I discussed how the Code rejected one issue of the Green Lantern Corps, written by Alan Moore and drawn by Kevin O’Neill, on the grounds that O’Neill’s artwork was too grotesque and disturbing for children. This was ironic, as he had been delighting children and adults with his monstrous aliens, mutants, robots and equally grotesque humans for years in the pages of 2000 AD. He was and remains one of comicdom’s favourite artists, and while the other artists who worked on the Nemesis the Warlock strip added the considerable talents to the tale of the Warlock and his foe, the human ‘Ultimate Fascist’ Grand Master Torquemada, I think much of the strip’s initial popularity came from his superb, bizarre artwork.

2000 AD duly paid tribute to him and his censorship by the Comics Code in their anniversary issue, Prog 500, published on 14 December 1986. In it, Tharg took a walk through the contents of his mind, reviewing the comic’s history and revisiting some of the characters that didn’t work. At the end he comes to Kevin O’Neill, who appears as a stunted, crazed sadist. O’Neill admonishes him for censoring the most extreme piece of violence in the strip. Tharg tries to reassure him by reminding him that he won the ‘ultimate accolade’ for which other comics creators all envy him: the day the Comics Code banned his art as totally unsuitable for children. To which O’Neill replies ‘Hmmph. You won’t get around me by flattery’. Unsatisfied, O’Neill then calls down Torquemade, who promptly beats Tharg up.

The different sections of that strip were written and drawn by the different artists and writers, who worked on the comic, so there were different credit cards for them for each section. That section ends with the credits reading ‘Script Therapy: Pat Mills. Art Therapy: Kev O’Neill. Letters: Steve Potter’. Which suggests that the letterer was the only sane one there.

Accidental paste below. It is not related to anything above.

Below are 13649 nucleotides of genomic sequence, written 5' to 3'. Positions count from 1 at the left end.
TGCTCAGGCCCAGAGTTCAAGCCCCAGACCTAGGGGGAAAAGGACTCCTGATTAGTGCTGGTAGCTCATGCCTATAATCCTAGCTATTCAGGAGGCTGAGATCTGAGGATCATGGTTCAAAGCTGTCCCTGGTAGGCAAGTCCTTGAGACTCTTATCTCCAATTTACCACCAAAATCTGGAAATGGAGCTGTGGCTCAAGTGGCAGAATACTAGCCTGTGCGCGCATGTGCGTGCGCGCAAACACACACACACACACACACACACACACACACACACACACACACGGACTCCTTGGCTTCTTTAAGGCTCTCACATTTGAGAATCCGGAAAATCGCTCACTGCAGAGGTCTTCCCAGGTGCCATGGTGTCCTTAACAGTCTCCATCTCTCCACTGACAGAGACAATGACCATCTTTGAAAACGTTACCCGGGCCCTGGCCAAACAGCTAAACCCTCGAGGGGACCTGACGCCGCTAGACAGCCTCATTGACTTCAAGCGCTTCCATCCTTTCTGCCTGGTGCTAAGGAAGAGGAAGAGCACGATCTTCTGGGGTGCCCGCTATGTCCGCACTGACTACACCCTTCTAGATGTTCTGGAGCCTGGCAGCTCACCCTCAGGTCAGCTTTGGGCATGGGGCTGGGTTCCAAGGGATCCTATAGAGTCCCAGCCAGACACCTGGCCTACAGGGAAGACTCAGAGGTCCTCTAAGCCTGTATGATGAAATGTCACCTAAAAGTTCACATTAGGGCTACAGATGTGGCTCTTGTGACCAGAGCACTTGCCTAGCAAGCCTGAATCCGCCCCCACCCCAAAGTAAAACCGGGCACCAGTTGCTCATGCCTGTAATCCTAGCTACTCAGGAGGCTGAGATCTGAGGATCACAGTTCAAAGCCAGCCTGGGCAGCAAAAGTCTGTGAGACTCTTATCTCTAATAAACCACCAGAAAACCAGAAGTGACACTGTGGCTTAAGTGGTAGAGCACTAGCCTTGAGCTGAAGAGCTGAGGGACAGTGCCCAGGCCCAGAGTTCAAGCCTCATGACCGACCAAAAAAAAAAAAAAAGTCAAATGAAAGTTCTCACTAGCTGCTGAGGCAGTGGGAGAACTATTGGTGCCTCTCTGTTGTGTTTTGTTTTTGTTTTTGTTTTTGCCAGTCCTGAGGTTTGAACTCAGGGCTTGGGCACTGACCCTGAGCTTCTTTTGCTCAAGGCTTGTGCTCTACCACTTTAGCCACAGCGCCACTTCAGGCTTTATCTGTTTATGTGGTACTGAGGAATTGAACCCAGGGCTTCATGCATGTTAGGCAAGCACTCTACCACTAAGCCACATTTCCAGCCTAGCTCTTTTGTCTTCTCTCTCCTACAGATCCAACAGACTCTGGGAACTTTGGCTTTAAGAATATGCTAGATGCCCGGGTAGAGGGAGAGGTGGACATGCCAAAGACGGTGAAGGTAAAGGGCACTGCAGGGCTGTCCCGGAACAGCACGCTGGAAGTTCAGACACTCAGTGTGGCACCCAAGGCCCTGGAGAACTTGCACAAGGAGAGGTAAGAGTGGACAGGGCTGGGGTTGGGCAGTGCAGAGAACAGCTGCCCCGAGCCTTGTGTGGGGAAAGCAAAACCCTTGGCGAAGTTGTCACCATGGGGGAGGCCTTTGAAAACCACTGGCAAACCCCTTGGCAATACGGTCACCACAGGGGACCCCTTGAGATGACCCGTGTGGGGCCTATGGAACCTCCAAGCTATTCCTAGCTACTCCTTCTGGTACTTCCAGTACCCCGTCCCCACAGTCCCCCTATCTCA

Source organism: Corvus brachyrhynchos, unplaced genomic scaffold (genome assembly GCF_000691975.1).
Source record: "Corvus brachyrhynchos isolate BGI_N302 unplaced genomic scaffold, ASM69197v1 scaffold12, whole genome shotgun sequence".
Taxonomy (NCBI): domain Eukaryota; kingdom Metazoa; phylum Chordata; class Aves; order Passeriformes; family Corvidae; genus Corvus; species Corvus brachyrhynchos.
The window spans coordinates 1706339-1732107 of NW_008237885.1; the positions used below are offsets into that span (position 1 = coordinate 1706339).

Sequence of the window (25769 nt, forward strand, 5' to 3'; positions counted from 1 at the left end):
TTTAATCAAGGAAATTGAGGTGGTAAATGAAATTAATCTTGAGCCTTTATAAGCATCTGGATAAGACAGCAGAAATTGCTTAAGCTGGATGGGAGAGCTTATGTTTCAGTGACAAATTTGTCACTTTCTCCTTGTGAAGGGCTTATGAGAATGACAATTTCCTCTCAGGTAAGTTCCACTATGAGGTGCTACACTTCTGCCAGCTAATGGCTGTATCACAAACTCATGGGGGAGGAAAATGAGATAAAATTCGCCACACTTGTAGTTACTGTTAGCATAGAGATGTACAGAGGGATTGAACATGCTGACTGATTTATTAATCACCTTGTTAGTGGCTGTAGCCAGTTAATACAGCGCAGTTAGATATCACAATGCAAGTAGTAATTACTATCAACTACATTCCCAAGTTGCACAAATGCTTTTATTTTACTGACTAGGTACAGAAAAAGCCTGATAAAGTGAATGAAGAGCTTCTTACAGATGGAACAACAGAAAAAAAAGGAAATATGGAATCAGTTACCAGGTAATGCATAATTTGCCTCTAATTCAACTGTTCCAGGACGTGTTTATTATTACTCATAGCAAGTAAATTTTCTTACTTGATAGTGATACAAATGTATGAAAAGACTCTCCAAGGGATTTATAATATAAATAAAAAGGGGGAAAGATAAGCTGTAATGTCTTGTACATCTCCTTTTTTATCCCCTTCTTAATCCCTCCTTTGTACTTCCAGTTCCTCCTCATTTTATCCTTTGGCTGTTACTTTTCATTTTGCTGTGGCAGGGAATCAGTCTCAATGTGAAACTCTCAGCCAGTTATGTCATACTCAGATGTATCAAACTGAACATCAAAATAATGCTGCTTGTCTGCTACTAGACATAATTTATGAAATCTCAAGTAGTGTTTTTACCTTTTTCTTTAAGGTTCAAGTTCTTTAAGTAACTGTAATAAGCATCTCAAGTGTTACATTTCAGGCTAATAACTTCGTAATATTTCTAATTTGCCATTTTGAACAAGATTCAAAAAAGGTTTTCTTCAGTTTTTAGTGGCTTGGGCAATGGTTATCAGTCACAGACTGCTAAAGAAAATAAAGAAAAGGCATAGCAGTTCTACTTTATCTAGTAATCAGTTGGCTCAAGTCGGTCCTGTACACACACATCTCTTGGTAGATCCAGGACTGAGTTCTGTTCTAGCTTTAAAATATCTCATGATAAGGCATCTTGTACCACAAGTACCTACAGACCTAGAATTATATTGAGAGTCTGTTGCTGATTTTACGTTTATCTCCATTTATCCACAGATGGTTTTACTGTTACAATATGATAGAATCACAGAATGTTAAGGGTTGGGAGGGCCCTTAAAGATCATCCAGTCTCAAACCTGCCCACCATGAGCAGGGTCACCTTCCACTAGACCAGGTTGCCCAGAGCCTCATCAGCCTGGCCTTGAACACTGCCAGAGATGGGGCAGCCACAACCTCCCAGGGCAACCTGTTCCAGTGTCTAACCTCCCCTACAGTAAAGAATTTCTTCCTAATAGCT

Here’s a few panels.

The real O’Neill is, however, quite different from his portrayal in the strip. It’s been pointed out several times that the fans, who’ve met him, are often surprised that he doesn’t dress in black and silver like the Terminators. And the other rumours about him are also totally untrue. Like he only works at night using a quill pen in the light of candles, and has an occult temple in his basement. I met him at UKCAC 90 in Reading, where I queued with Mike to have him draw a character on the blank badges we’d been given for our fave artists to draw on. O’Neill at the time was a wearing a ‘Solidarity for Nicaragua’ T-shirt, which a left-wing friend of mine at college also wore. He also was wearing a brown leather jacket, and his facial features at the time reminded me a bit of John Hurt. He was affable, enthusiastic, full of nervous energy and completely unthreatening. If you seem him now at comic conventions or footage of them on YouTube, or the occasional interview for television, he’s obviously older and balder, as effects so many of us eventually. He comes across as genial and entertaining British gent, completely unlike the berserk monstrosities that rampage across his strips down the years. Even when he’s telling the stories about how he and Pat Mills went as far as they could in savaging American superhero comics and right-wing, superpatriotic American politics in the violent and nihilistic Marshal Law. Actors, writers and artists aren’t their creations. Fortunately.